This file from Adra, http://www.mhada.info.

Set4: The People There.

Editorial opinion from

Martha Adams

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"Consider the postage stamp: its usefulness consists in the ability to stick to one thing til it gets there." -- Josh Billings

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And when we finally do get Out There, what will we have? There?

We will have what in my view, our Apollo program started out for. Decades ago, but we fell into wars and more wars. And with our eyes open, into the population trap. And into a trap of world economic change with America lost in consumerism and religious ideology and falling badly behind. My hope is we can escape those terrible unending cycles. If we can, we will have frontiers again. We will have a future of rich possibility for change and social growth. We will have a strong competition against those wasteful (if profitable for a few of us) wars that go on and on here.

We will have people living in space. A human culture there, or several of them. And behind it all, our compelling principal reason for it all: insurance that when large catastrophe strikes Terra (as it certainly will, sooner or later), our species and our cultures can survive.

But more immediately, what will those people Out There be like?

They'll be different from us. (Maybe some with religious and political power today look forward to see that difference, and it's one reason this great step outward to the rest of our Solar System is so slow to happen.) As I peer into that possible future, there's a lot there and I can't see detail, but I'm reading and guessing a lot. But also, well-made speculations from many science fiction writers, outline the possibilities far better than I could do. I'm collecting a few relevant science fiction works into the following Reading and References area. Many more exist!

* * *

This final Settlements piece connects right back to the first, giving the overall topic an interesting circularity. Which circularity is not an amusing logical twist: it is central to the idea of human settlements in space. As a side benefit, this circularity illuminates the central failure of America's NASA programs and of much else that is going on around Terra on space topics. Read again that first quote at Adra's very top. Set it into a space context and see what it amounts to there.

It says, "one thing." One! Not all sorts of studies and engineering projects and what all, spattered across a multidimensional continuum of every imaginable objective, insecurity, question, and need. One! And why there seems to be any confusion about the topic, escapes me entirely. We have a compelling recent example: Apollo did near-zero to humans walking on Luna in less than one single decade. But after that, forty years later, we have only an ISS up there, brushing our atmosphere with frequent reboosts so it doesn't fall down again. No place on Terra is as well suited to exploring space, as being there. Soon.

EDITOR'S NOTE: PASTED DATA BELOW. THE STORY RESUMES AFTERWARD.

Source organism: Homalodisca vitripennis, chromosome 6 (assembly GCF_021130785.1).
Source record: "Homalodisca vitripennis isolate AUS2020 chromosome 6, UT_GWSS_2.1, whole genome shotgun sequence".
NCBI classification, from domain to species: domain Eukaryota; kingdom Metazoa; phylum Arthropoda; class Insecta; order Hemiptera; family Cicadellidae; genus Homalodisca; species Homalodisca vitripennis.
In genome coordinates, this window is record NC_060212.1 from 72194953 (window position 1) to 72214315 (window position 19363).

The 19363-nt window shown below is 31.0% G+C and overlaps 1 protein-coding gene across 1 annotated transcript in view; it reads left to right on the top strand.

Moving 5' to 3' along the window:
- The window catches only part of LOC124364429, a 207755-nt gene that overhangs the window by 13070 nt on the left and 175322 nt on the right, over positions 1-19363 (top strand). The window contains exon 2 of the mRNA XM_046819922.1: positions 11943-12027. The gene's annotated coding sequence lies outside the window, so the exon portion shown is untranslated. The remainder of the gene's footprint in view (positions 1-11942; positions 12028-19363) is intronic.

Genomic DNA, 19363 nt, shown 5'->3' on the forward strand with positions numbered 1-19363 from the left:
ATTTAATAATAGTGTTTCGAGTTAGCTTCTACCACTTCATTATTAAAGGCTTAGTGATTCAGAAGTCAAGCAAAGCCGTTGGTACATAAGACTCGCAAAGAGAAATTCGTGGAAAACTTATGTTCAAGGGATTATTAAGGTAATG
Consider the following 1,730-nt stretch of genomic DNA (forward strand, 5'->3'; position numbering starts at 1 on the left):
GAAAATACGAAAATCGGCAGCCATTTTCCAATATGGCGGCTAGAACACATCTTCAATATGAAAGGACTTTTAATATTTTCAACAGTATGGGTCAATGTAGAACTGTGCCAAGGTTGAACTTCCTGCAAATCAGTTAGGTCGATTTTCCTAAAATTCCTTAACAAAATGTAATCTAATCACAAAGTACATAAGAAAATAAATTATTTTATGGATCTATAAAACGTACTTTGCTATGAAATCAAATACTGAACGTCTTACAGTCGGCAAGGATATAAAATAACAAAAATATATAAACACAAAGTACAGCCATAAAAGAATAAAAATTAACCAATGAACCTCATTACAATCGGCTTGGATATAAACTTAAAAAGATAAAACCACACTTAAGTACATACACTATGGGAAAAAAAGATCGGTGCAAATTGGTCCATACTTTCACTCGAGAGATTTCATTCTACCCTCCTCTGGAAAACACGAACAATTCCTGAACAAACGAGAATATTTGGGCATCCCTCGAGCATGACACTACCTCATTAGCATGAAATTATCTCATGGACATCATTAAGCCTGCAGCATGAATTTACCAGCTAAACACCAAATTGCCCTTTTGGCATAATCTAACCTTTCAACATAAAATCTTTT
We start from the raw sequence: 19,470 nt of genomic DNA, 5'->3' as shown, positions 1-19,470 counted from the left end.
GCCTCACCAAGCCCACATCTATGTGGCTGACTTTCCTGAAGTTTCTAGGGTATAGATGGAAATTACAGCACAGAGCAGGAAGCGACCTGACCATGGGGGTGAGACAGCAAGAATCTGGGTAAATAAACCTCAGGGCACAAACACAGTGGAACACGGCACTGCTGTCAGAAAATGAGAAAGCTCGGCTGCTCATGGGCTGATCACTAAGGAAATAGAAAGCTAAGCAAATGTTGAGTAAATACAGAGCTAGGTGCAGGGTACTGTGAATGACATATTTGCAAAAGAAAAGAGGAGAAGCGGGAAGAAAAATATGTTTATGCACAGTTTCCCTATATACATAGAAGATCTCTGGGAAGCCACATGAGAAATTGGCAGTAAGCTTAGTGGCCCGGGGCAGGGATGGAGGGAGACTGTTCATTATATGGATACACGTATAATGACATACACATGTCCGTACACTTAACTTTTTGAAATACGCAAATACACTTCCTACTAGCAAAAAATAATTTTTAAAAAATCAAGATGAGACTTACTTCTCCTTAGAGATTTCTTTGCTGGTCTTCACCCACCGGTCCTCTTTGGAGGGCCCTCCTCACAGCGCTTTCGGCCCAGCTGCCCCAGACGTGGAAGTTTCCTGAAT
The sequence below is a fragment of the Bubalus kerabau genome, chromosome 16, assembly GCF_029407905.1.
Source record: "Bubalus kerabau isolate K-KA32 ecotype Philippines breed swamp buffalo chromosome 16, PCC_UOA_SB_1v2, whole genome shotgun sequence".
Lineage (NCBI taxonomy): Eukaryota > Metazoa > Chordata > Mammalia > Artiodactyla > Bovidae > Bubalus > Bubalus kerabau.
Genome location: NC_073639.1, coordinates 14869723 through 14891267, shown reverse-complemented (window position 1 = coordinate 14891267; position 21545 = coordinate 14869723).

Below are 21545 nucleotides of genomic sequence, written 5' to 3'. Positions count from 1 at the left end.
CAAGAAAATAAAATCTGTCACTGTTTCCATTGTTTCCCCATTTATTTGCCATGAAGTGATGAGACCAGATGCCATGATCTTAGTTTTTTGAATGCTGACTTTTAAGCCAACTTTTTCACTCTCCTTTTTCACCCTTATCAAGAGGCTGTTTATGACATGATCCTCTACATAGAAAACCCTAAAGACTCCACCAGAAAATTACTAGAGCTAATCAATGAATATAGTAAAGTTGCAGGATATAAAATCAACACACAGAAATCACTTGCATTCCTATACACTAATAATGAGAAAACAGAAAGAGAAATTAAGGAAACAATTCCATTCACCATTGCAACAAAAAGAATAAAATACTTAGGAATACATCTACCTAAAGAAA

------------------------------------------------- Notes, Resources, and Pointers:

The following materials are easy reading. They don't point to the engineering works central to space settlements, such as those of Tsiolkovsky and Goddard. If you feel your mind could use a little stretching now to better see this reality we occupy, start here.

As you review these options, some may seem a little "old." "Old" used carefully, is good. For example, nobody has built a time-travelling machine but you gain its practical effect (without the risks) by settling down to immerse yourself in something first published a century or more ago. Peer between its lines. In there, its writer invariably offers much about the world at writing time. For instance, academics and writers worked at night centuries before electric lights came along, how did they do that? Try Rudyard Kipling; try Arthur Conan Doyle; try Darwin or Gibbon or Shakespeare; .... Try their works, not others about them.

(Interesting note. I've seen news lately about some people planning in England to build the steam-powered programmable computer Babbage envisioned in the early 1800's, and run the programs in it that Lady Lovelace wrote then for it. This is Babbage's computer not his calculator which has been built and runs in a British museum.)

(2nd interesting note. See also, what you can find about the analog computer built around 80 BC for astronomical forecasting. It's called, the Antikythera machine.)

[] Olaf Stapledon, Last and First Men. First published in 1930. As fiction goes, this epic across two billion years offers a corrective many of us need. We grew up in a human culture that encourages short-sighted thinking on almost every topic. For an introduction to the idea of a Long View, read Stapledon.

[] Robert Zubrin with Richard Wagner, The Case For Mars. Paperback. Simon & Schuster Touchstone, 1996. ISBN 0-684-83550-9. LC QB641.Z83.

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